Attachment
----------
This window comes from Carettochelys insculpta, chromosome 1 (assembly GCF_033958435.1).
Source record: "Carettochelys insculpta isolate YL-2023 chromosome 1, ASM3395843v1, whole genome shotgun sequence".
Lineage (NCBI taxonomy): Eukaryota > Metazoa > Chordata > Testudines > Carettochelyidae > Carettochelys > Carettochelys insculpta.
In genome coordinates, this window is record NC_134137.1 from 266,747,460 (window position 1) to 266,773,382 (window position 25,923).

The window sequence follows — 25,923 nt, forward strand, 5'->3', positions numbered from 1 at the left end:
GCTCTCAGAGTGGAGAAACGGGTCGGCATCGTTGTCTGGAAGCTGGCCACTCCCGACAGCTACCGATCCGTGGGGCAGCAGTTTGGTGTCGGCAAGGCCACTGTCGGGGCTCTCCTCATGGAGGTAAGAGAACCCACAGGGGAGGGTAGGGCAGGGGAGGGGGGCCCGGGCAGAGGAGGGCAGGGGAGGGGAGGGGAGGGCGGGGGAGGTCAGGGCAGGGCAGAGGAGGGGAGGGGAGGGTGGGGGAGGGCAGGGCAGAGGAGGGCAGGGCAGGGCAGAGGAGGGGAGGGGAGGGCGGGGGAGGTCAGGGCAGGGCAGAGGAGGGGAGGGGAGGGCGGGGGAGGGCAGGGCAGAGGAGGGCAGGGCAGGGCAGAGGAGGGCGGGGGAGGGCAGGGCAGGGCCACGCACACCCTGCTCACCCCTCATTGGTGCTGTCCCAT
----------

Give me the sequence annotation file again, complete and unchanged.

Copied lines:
This window comes from Carettochelys insculpta, chromosome 1 (assembly GCF_033958435.1).
Source record: "Carettochelys insculpta isolate YL-2023 chromosome 1, ASM3395843v1, whole genome shotgun sequence".
Lineage (NCBI taxonomy): Eukaryota > Metazoa > Chordata > Testudines > Carettochelyidae > Carettochelys > Carettochelys insculpta.
In genome coordinates, this window is record NC_134137.1 from 266,747,460 (window position 1) to 266,773,382 (window position 25,923).

The window sequence follows — 25,923 nt, forward strand, 5'->3', positions numbered from 1 at the left end:
GCTCTCAGAGTGGAGAAACGGGTCGGCATCGTTGTCTGGAAGCTGGCCACTCCCGACAGCTACCGATCCGTGGGGCAGCAGTTTGGTGTCGGCAAGGCCACTGTCGGGGCTCTCCTCATGGAGGTAAGAGAACCCACAGGGGAGGGTAGGGCAGGGGAGGGGGGCCCGGGCAGAGGAGGGCAGGGGAGGGGAGGGGAGGGCGGGGGAGGTCAGGGCAGGGCAGAGGAGGGGAGGGGAGGGTGGGGGAGGGCAGGGCAGAGGAGGGCAGGGCAGGGCAGAGGAGGGGAGGGGAGGGCGGGGGAGGTCAGGGCAGGGCAGAGGAGGGGAGGGGAGGGCGGGGGAGGGCAGGGCAGAGGAGGGCAGGGCAGGGCAGAGGAGGGCGGGGGAGGGCAGGGCAGGGCCACGCACACCCTGCTCACCCCTCATTGGTGCTGTCCCAT